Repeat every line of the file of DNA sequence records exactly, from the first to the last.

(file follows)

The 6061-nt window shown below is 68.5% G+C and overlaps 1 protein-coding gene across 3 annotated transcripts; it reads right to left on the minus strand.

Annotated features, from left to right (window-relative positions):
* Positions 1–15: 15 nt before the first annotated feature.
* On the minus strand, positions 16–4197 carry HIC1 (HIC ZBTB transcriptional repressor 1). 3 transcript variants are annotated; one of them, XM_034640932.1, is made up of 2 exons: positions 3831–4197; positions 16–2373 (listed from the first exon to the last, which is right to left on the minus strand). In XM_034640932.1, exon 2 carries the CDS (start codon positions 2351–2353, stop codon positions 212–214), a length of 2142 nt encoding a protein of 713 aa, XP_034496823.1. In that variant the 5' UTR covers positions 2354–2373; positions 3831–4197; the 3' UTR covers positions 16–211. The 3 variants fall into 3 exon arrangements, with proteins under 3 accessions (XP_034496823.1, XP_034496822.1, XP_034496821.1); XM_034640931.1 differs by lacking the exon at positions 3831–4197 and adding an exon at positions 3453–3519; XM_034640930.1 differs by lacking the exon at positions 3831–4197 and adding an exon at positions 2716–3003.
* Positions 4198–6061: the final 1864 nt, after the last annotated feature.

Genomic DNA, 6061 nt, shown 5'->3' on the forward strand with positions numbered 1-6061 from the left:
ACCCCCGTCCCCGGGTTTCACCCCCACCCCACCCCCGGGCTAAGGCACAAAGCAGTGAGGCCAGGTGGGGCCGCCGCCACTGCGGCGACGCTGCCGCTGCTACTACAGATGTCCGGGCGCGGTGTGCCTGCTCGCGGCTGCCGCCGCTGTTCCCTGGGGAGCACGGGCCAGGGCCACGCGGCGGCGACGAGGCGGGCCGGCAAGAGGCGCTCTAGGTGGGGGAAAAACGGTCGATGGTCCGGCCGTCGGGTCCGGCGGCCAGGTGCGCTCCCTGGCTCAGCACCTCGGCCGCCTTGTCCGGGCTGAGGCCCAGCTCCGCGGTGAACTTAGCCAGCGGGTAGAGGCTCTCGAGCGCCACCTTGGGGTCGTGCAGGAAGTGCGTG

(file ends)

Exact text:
The 6061-nt window shown below is 68.5% G+C and overlaps 1 protein-coding gene across 3 annotated transcripts; it reads right to left on the minus strand.

Annotated features, from left to right (window-relative positions):
* Positions 1–15: 15 nt before the first annotated feature.
* On the minus strand, positions 16–4197 carry HIC1 (HIC ZBTB transcriptional repressor 1). 3 transcript variants are annotated; one of them, XM_034640932.1, is made up of 2 exons: positions 3831–4197; positions 16–2373 (listed from the first exon to the last, which is right to left on the minus strand). In XM_034640932.1, exon 2 carries the CDS (start codon positions 2351–2353, stop codon positions 212–214), a length of 2142 nt encoding a protein of 713 aa, XP_034496823.1. In that variant the 5' UTR covers positions 2354–2373; positions 3831–4197; the 3' UTR covers positions 16–211. The 3 variants fall into 3 exon arrangements, with proteins under 3 accessions (XP_034496823.1, XP_034496822.1, XP_034496821.1); XM_034640931.1 differs by lacking the exon at positions 3831–4197 and adding an exon at positions 3453–3519; XM_034640930.1 differs by lacking the exon at positions 3831–4197 and adding an exon at positions 2716–3003.
* Positions 4198–6061: the final 1864 nt, after the last annotated feature.

Genomic DNA, 6061 nt, shown 5'->3' on the forward strand with positions numbered 1-6061 from the left:
ACCCCCGTCCCCGGGTTTCACCCCCACCCCACCCCCGGGCTAAGGCACAAAGCAGTGAGGCCAGGTGGGGCCGCCGCCACTGCGGCGACGCTGCCGCTGCTACTACAGATGTCCGGGCGCGGTGTGCCTGCTCGCGGCTGCCGCCGCTGTTCCCTGGGGAGCACGGGCCAGGGCCACGCGGCGGCGACGAGGCGGGCCGGCAAGAGGCGCTCTAGGTGGGGGAAAAACGGTCGATGGTCCGGCCGTCGGGTCCGGCGGCCAGGTGCGCTCCCTGGCTCAGCACCTCGGCCGCCTTGTCCGGGCTGAGGCCCAGCTCCGCGGTGAACTTAGCCAGCGGGTAGAGGCTCTCGAGCGCCACCTTGGGGTCGTGCAGGAAGTGCGTG